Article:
Panning can be hindered in several manners such as, for example, the television engaging a wall. During normal panning operation of the motorized support 20 (i.e., when the television is free to pan without interference), the motor 104 rotates the motor worm gear 108, which rotates the first transfer gear 112. The spring 136 of the first clutch 124 biases the floating member 132 into engagement with the complimentary wavy surface 144 of the first transfer gear 112 and interlocks the complimentary wavy surfaces 140, 144. The force of the spring 136 is sufficient to maintain interlocking of the wavy surfaces 140, 144 during normal panning operation of the motorized support 20. This interlocking causes rotation of the first transfer gear 112 to be transferred to the floating member 132, which causes the floating member 132, the spring 136 and the second worm gear 116 to rotate, ultimately causing the television to pan. In the event the television abuts the wall or is otherwise prevented from panning, the first clutch 124 prevents the gears from stripping. When the television is prevented from panning, the force exerted on the gears is sufficient to overcome the bias of the spring 136. In such an instance, the motor 104 is still operating, causing the motor worm gear 108 and the first transfer gear 112 to rotate. However, the floating member 132 is not allowed to rotate. Instead, the force exerted on the gears overcomes the spring 136 and causes the wavy surface 144 of the first transfer member 112 to ride along the complimentary wavy surface 140 of the floating member 132, thereby forcing the floating member 132 against the spring 136 and away from the first transfer gear 112 along an axis 182 (see FIGS. 4 and 5), which is also the axis 182 about which the first transfer gear 112 rotates. When the floating member 132 is moved in this manner, the floating member 132 is not interlocked with the first transfer gear 112. As the wavy surface 144 rides along the wavy surface 140, a clicking sound is generated to alert the user that the television has contacted an obstruction and the button of the remote control should be released. Upon movement of the television out of abutment with the wall, the force is removed from the gears and the spring force is once again sufficient to maintain interlocking between the floating member 132 and the first transfer gear 112 to facilitate panning of the television.

The motorized support 20 may also be rotated through a panning motion by manual manipulation. A user grasps the television or bracket and rotates the television and bracket about axis 34. In addition, the support may be moved through a panning motion when a user is manually moving the support 20 between retracted and extended positions. In order to prevent stripping of the gears and motor during manual panning, the motorized support 20 includes the second clutch 168. As indicated above, the friction pad 180 exerts a force on the shaft 128. This force is sufficient to secure the second link arm 44 in a position relative to the shaft 128 during motorized panning of the television. In other words, when the motor 104 is driving the gears to pan the television, the television, the tilt bracket 80, the rotary bracket 76, the gear housing 96, the motor 104, the motor worm gear 108, the first transfer gear 112 and the second worm gear 116 elements move relative to the second link arm 44, the shaft 128, and the second transfer gear 116. In the event a user wishes to pan the television manually or if the motorized support 20 is being moved between extended and retracted positions, the force exerted on the shaft 128 by the friction pad 180 is easily overcome by a user and enables the user to pan the television without stripping the gears. During manual panning, the shaft 128 and second transfer gear 116 move with the components that move during motorized panning, and all move relative to the friction pad 180 and the second link arm 44. In the event a user wishes to adjust the friction between the second clutch 168 and the shaft 128, a user rotates the head 172 of the second clutch 168 in an appropriate direction to either increase or decrease the friction.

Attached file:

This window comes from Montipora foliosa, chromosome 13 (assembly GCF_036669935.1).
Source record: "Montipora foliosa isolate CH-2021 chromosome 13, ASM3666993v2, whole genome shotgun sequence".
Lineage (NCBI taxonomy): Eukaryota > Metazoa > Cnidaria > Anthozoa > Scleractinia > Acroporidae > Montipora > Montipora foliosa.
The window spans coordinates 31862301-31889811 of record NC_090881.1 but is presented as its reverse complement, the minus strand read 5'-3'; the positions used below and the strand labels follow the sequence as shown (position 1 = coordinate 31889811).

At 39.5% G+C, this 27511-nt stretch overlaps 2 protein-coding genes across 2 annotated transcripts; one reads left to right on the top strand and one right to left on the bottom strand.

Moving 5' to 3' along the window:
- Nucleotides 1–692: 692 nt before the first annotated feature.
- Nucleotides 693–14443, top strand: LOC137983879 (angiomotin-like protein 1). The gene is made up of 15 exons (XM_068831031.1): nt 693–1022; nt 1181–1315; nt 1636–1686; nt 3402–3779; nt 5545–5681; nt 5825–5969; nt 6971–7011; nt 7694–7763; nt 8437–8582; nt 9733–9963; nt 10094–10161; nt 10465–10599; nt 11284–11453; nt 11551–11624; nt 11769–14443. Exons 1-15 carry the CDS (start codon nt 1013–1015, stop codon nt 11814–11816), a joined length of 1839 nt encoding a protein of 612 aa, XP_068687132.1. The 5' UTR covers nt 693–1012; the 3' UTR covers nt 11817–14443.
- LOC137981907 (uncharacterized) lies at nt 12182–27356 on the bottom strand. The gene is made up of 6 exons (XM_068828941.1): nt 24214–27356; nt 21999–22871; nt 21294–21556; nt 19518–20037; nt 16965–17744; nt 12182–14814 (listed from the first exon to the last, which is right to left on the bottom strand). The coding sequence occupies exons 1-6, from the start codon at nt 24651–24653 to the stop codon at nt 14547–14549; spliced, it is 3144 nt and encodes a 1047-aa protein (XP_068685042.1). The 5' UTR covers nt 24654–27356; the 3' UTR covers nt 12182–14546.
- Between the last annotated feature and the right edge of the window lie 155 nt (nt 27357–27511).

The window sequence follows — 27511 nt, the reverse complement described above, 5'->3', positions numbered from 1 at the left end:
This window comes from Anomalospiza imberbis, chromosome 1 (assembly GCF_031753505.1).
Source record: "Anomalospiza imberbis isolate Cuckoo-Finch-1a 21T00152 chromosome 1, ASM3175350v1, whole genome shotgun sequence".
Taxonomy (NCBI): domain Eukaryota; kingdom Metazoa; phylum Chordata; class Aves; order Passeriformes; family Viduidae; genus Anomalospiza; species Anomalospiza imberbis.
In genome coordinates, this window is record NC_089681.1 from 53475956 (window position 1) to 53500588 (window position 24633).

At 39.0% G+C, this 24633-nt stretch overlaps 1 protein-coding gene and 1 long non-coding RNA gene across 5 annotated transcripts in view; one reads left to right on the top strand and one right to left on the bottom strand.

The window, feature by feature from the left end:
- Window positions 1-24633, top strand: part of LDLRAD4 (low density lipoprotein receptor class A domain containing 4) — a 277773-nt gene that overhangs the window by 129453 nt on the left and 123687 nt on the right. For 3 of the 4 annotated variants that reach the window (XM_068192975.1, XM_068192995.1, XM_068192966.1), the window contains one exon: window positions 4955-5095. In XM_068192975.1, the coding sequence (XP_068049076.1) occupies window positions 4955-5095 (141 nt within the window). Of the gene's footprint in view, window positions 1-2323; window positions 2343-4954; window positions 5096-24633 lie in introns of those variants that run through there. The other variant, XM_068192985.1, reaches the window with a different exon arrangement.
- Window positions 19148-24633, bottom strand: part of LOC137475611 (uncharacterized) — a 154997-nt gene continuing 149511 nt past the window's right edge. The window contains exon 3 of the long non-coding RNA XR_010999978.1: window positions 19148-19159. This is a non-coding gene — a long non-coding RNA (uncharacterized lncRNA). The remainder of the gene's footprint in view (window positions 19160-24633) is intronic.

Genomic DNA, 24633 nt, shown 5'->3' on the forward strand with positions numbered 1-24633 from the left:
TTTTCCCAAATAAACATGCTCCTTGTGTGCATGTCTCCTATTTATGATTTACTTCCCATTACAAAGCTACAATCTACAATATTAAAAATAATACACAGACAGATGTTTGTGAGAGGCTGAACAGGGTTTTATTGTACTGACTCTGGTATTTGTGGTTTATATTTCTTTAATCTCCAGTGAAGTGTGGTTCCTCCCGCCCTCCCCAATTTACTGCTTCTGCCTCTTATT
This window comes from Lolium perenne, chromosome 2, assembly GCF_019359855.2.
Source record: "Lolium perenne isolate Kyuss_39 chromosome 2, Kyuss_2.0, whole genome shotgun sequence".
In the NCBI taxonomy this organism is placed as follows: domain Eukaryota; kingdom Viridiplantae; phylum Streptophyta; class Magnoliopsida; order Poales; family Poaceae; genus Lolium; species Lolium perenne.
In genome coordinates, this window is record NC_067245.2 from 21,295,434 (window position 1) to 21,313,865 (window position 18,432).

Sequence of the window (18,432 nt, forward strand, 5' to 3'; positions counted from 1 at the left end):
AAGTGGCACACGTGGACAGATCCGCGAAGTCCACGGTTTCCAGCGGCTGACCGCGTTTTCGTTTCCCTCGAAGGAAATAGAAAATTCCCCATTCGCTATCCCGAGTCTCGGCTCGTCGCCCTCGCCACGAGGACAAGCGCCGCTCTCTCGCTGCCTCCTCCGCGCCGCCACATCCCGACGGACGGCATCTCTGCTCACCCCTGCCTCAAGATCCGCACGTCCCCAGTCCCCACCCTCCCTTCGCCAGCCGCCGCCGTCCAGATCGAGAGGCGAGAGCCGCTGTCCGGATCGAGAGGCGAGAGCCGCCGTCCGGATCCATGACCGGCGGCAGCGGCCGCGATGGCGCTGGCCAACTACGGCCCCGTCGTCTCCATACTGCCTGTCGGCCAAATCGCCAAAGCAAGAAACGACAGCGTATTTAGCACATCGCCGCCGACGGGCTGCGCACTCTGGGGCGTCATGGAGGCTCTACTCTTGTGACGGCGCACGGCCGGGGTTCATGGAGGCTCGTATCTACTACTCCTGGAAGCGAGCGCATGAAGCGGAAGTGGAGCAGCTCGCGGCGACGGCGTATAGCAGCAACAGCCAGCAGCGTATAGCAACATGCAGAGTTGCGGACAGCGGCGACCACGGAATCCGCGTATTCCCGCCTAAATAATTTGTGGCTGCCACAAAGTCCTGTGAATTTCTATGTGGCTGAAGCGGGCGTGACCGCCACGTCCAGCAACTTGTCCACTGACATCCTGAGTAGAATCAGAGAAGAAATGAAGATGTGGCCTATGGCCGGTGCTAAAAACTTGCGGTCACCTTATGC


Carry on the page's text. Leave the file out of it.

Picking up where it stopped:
Referring to FIGS. 12-16, an alternative embodiment of the motorized support is illustrated. The motorized support 20A illustrated in FIGS. 12-16 is similar to the motorized support 20 illustrated in FIGS. 1-11 and 17-20 except for the differences discussed below. Those elements of the motorized support 20A illustrated in FIGS. 12-16 that are similar to elements of the motorized support 20 illustrated in FIGS. 1-11 and 17-20 are identified in the figures by the same reference number and an A.

Contrary to the motorized support 20 illustrated in FIGS. 1-11 and 17-20 that is mountable to a wall or other substantially vertical support surface, the motorized support 20A illustrated in FIGS. 12-16 is supportable on or mountable to a substantially horizontal support surface. The motorized support 20A includes a stand 184 for supporting the motorized support 20A on a substantially horizontal support surface. The stand 184 includes an upright member 188 and a base 192. The base 192 can either rest upon a substantially horizontal support surface or can be fastened to a substantially horizontal support surface. The mechanism used to pan the television is substantially the same as the mechanism used to pan the television in the embodiment corresponding to FIGS. 1-11 and 17-20.

The embodiments described above and illustrated in the figures are presented by way of example only and are not intended as a limitation upon the concepts and principles of the present invention. Although particular constructions of the present invention have been shown and described, other alternative constructions will be apparent to those skilled in the art and are within the intended scope of the present invention.

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Classifications
U.S. Classification248/125.2, 248/922, 248/418, 361/679.22
International ClassificationA47F5/00
Cooperative ClassificationF16M13/02, F16M2200/065, F16M11/04, F16M11/2014, Y10S248/922, F16M11/12, F16M11/18, F16M11/10
European ClassificationF16M11/04, F16M11/12, F16M11/18, F16M11/20A1, F16M11/10, F16M13/02